Food Wastage is a global problem. Photo: Cristy
Along with the increase of population, food wastage has become the huge global pollution issue.
According the research from the Metropolitan Waste and Resource Recovery Group, one of the main reason of sources of food waste is the foodservice industry.
In 2016, 53 percent of food waste was produced by restaurants and supermarkets. There are more than 250,000 tones of food waste.
The restaurant such as the hotel breakfast buffets are a big nightmare to the environment, they create so much food waste.
Paul Mok, who works in Melbourne’s Langham hotel, explains that the hotel breakfast buffets must always be inexhaustible and always full.
“The manager remind us the breakfast buffets must look perfect when the first guests come down at 6:30 in the morning and it must still look the same when the last guests leave at 10am.” Paul said.
In addition, supermarkets are expected their vegetables and fruits look fresh in front of consumers to maintain their credibility.
Supermarkets will throw their foods one week before the expiry dates to make sure the foods look fresh. Photo: Cristy
Phoebe Chan, who works in Coles, she said supermarkets will throw most of their goods at least one week before their stated expiry dates.
“Fruits and vegetables don’t come with clear expiration dates. I will tell you that you will probably never see a banana that’s turning brown on the self. A lot of food gets thrown out from supermarkets.” Phoebe said.
Impact of food waste on the environment
According to a report from the Natural Resources Defense Council (NRDC), food waste which ends up in landfill produces greenhouse gases and increases climate change.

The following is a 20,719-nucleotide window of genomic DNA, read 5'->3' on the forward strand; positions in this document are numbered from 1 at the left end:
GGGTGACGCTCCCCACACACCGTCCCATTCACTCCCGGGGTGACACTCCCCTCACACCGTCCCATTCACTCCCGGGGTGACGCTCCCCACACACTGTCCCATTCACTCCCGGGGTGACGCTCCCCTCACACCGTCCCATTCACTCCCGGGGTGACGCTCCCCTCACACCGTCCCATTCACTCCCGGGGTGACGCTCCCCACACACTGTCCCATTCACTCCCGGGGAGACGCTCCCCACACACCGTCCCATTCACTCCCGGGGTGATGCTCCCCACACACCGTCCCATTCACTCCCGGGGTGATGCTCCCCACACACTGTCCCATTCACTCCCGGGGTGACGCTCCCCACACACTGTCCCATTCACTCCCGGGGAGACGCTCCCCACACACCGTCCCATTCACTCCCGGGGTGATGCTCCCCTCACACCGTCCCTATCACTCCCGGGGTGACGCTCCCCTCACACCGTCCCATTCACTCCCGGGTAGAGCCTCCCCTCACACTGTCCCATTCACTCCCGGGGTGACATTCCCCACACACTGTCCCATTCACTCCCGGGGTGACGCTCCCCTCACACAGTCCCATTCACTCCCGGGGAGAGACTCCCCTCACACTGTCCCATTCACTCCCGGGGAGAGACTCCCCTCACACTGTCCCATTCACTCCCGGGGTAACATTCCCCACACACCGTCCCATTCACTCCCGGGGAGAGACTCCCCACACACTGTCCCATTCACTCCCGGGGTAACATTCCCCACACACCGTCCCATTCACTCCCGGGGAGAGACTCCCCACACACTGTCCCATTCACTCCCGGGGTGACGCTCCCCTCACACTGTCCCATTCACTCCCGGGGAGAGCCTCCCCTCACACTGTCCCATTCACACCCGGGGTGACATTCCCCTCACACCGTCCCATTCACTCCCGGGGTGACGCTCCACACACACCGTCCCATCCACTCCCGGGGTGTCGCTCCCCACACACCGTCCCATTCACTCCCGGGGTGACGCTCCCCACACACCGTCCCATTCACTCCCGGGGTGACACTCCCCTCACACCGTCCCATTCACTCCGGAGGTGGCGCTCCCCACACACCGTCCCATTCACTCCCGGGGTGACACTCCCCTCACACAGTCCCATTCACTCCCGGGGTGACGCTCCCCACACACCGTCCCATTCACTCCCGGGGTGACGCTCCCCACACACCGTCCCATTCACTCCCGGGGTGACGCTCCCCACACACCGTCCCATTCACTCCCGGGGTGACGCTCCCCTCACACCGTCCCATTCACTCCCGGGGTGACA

The report shows that produced but uneaten food occupies nearly 1.4 billion hectares of land, representing nearly 30 percent of the world’s farming land area.
How can we solve the food wastage?
“Food Not Bombs” in Brisbane
A group in Brisbane called “Food Not Bombs” is using food thrown out by supermarkets to make into home-cooked meals for homeless people. They say that supermarkets throw away full one bin of foods which already can feed 30 to 40 people.
According the report from Andy Paine, head of “Food Not Bombs”, the foods thrown out by supermarkets include potatoes, loaves of bread, as well as packaged bananas and donuts.
Andy Paine believed that the incredible amount of food waste will help them provide food for people who in need.
Recycling Food Waste in Melbourne
Several of restaurants in Melbourne are join the food waste recycling program named ‘City Harvest’.
Most of commercial kitchens in Melbourne will install composting machines which it can produce organic matter.
The city garden will be received the compost matter after they are all collected and the vegetables from those gardens sold back to the restauranteurs.
The city gardens will be locate on rooftops and public area in Melbourne CBD.
According the 2013 report from Victorian Government’s Sustainability, the food waste going to landfill was cut by 90 percent.
The government should educate the right concept to the supermarket owners and consumers. A “best-before” date is the last date on which you can expect an unopened food to retain all of its quality, including nutrition. It can still be sold but supermarkets do not because its consumers thought the foods were not fresh enough and would not buy it. A “use-by” date is the last date on which the food may be eaten safely, provided it has been stored following to any stated storage conditions and the package is unopened.